What is cloud computing?

Cloud computing is the management and provision of data and applications via the internet. In non technical jargon that basically means is that it is the storing your programs and documents on the internet, rather than on your computer.


What is an example of cloud computing?

If you watch the tv, you will probably have seen those adverts that promote laptops and phones which allow you to work anywhere because of the ability to store your data in the cloud.

This basically means that your device merely holds the operating system and sometimes the software. The date you access is stored on a server somewhere. This means that you can access your data from almost anywhere with multiple devices.

The good and the bad…

As with most things in life, cloud computing has positives and (you guessed it) negatives. Here is a list of the pros and the cons of cloud computing:

The Pros

  • Less hard disk space needed
  • Your computer runs much faster – like the Chromebooks are meant to (this is dependant on your internet connection)
  • You can access your data from anywhere at anytime
  • Most providers of cloud services, regularly backup your data, meaning if you loose some data or if they loose some, it shouldn’t be too hard to recover
  • Avoid costly hardware (and to some extent software) upgrades

The Cons

  • If your internet dies, you can’t access your data, and in the case of a Chromebook, you can’t even access your programs
  • Some security risks are removed (like if your PC is stolen, someone may steel your data too) but loads of new threats from corrupt employees, hackers etc. are born
  • The services (initially) probably won’t be as reliable as you would like them to be
  • Big brother is watching you! – every move you make online or in a cloud based application can be monitored by your provider
  • You need a really fast internet connection, both download and upload, to really feel the benefit of it – the problem is, most peoples download speed is really fast, but their upload speed is rubbish!

Where is cloud computing data stored?

Good question – presumably not in the clouds! Applications, data etc. would be stored in server farms. Server farms are massive, usually very cool (air conditioned to increase machine performance and to prevent overheating) areas, full of loads of server towers.

Server Room

A Server Room in a Server Farm

Google, Facebook and similar massive sites generally have their own server farms, which they often store underground, and they make sure that they are very well connected!

What’s your opinion on cloud computing? Is it the way of the future, or will it do more harm than good?

Get your hands on a Chrome laptop!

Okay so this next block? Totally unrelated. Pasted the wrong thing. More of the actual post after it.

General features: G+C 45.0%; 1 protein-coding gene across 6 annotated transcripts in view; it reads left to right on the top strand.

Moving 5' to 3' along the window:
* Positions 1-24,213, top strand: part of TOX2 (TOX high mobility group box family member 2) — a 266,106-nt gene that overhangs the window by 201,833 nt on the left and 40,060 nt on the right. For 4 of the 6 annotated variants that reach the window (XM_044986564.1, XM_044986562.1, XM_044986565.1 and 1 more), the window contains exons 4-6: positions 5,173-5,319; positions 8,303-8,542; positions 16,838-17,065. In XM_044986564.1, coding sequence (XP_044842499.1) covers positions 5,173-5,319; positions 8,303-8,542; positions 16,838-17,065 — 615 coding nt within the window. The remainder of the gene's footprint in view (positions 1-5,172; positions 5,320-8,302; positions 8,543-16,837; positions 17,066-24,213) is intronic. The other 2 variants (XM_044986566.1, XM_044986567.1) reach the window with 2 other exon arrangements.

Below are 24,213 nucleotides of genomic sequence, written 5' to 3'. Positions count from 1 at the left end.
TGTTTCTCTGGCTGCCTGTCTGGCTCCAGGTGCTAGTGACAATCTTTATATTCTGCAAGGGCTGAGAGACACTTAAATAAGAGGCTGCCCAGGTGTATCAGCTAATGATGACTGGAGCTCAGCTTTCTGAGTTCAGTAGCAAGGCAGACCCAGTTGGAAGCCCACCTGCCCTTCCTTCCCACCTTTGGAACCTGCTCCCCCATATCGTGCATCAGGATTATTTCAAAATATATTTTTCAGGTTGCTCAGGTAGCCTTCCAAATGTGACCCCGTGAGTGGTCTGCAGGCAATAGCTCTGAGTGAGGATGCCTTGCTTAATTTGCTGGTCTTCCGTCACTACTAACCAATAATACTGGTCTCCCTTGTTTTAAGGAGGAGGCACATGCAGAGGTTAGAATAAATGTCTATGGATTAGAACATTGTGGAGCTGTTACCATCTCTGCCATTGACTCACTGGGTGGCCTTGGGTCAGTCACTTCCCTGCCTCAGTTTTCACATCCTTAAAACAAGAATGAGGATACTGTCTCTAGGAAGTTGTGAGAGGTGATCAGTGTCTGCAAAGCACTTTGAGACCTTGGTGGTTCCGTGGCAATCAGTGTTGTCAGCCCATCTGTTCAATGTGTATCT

If you are a Googlite you probably got a bit excited about a year ago (I think) when Google announced that they were going to release an operating system.

Well in the last few days, Google has announced that it plans to bring out it’s own Chrome powered laptop in June this year!

What is the Google laptop going to be called?

I thought you might ask that 😉 Well, Google have decided that as the devices are going to be powered by Chrome, and because they are suppose to boot up in less than 10 seconds, they would be called Chromebooks.


Chrome is after the browser interface that they are based on and books as they boot up almost instantly, as you would expect a book to. You open it, and… it’s… there!

Who will make Chromebooks?

So far, Google have secured deals with Acer and Samsung to produce the laptops.

Where and for how much will Chromebooks be sold?

Initially you will be able to buy them for around $300-500 in the USA, and a similar equivalent price in 5 European countries.

A new kind of laptop

The laptops will be different from current laptops, as not only will they be much faster, but they will also be highly cloud dependant. This means that they are not ‘bogged down’ with loads of programs, and services, as they all run from the cloud. To make full use of the laptops, I imagine you will need a pretty good internet connection!

Chromebook Supported Apps

Apps that Google say you will be able to run on a Chromebook

The devices aren’t really as functional as your standard laptop, they will have much fewer features, but that does mean that they are faster.

How does Google describe them?

Like this!

Chromebooks are built and optimised for the web, where you already spend most of your computing time. So, you get a faster, simpler and more secure experience without all the headaches of ordinary computers.

Oh… and like this

Interested?

15th of June 2011…

Peoples of the UK click here to find out more about Chromebook, my pals over in the US of A take a look at google.com/chromebook/ instead, pour nos amis Français visite google.fr/chromebook/ et cetera.